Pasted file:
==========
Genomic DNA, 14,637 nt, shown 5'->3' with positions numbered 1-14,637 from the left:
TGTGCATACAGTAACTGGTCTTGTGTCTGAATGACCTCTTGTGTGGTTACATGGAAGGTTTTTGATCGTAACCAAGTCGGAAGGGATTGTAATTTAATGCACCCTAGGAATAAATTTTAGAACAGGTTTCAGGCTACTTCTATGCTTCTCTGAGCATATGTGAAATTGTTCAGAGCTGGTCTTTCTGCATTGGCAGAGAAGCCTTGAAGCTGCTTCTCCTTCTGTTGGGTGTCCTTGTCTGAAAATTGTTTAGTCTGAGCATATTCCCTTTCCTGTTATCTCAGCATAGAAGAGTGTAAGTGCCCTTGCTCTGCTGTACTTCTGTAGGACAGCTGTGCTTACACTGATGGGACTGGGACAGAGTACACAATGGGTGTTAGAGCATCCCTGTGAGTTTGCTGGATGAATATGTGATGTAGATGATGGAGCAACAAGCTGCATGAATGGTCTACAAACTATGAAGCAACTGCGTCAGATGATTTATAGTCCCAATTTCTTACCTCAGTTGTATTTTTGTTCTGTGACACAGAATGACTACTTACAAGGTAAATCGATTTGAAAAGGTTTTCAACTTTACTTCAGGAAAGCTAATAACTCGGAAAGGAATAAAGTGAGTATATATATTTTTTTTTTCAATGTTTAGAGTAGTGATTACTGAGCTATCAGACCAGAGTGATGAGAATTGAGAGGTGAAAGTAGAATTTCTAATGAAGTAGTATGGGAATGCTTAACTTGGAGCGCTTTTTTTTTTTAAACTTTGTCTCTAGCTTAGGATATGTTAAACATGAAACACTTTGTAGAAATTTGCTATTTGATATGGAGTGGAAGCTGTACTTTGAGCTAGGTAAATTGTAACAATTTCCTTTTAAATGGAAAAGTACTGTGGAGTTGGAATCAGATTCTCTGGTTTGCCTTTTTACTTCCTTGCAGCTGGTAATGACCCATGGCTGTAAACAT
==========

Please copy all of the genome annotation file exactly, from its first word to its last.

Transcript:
Genomic DNA, 14,637 nt, shown 5'->3' with positions numbered 1-14,637 from the left:
TGTGCATACAGTAACTGGTCTTGTGTCTGAATGACCTCTTGTGTGGTTACATGGAAGGTTTTTGATCGTAACCAAGTCGGAAGGGATTGTAATTTAATGCACCCTAGGAATAAATTTTAGAACAGGTTTCAGGCTACTTCTATGCTTCTCTGAGCATATGTGAAATTGTTCAGAGCTGGTCTTTCTGCATTGGCAGAGAAGCCTTGAAGCTGCTTCTCCTTCTGTTGGGTGTCCTTGTCTGAAAATTGTTTAGTCTGAGCATATTCCCTTTCCTGTTATCTCAGCATAGAAGAGTGTAAGTGCCCTTGCTCTGCTGTACTTCTGTAGGACAGCTGTGCTTACACTGATGGGACTGGGACAGAGTACACAATGGGTGTTAGAGCATCCCTGTGAGTTTGCTGGATGAATATGTGATGTAGATGATGGAGCAACAAGCTGCATGAATGGTCTACAAACTATGAAGCAACTGCGTCAGATGATTTATAGTCCCAATTTCTTACCTCAGTTGTATTTTTGTTCTGTGACACAGAATGACTACTTACAAGGTAAATCGATTTGAAAAGGTTTTCAACTTTACTTCAGGAAAGCTAATAACTCGGAAAGGAATAAAGTGAGTATATATATTTTTTTTTTCAATGTTTAGAGTAGTGATTACTGAGCTATCAGACCAGAGTGATGAGAATTGAGAGGTGAAAGTAGAATTTCTAATGAAGTAGTATGGGAATGCTTAACTTGGAGCGCTTTTTTTTTTTAAACTTTGTCTCTAGCTTAGGATATGTTAAACATGAAACACTTTGTAGAAATTTGCTATTTGATATGGAGTGGAAGCTGTACTTTGAGCTAGGTAAATTGTAACAATTTCCTTTTAAATGGAAAAGTACTGTGGAGTTGGAATCAGATTCTCTGGTTTGCCTTTTTACTTCCTTGCAGCTGGTAATGACCCATGGCTGTAAACAT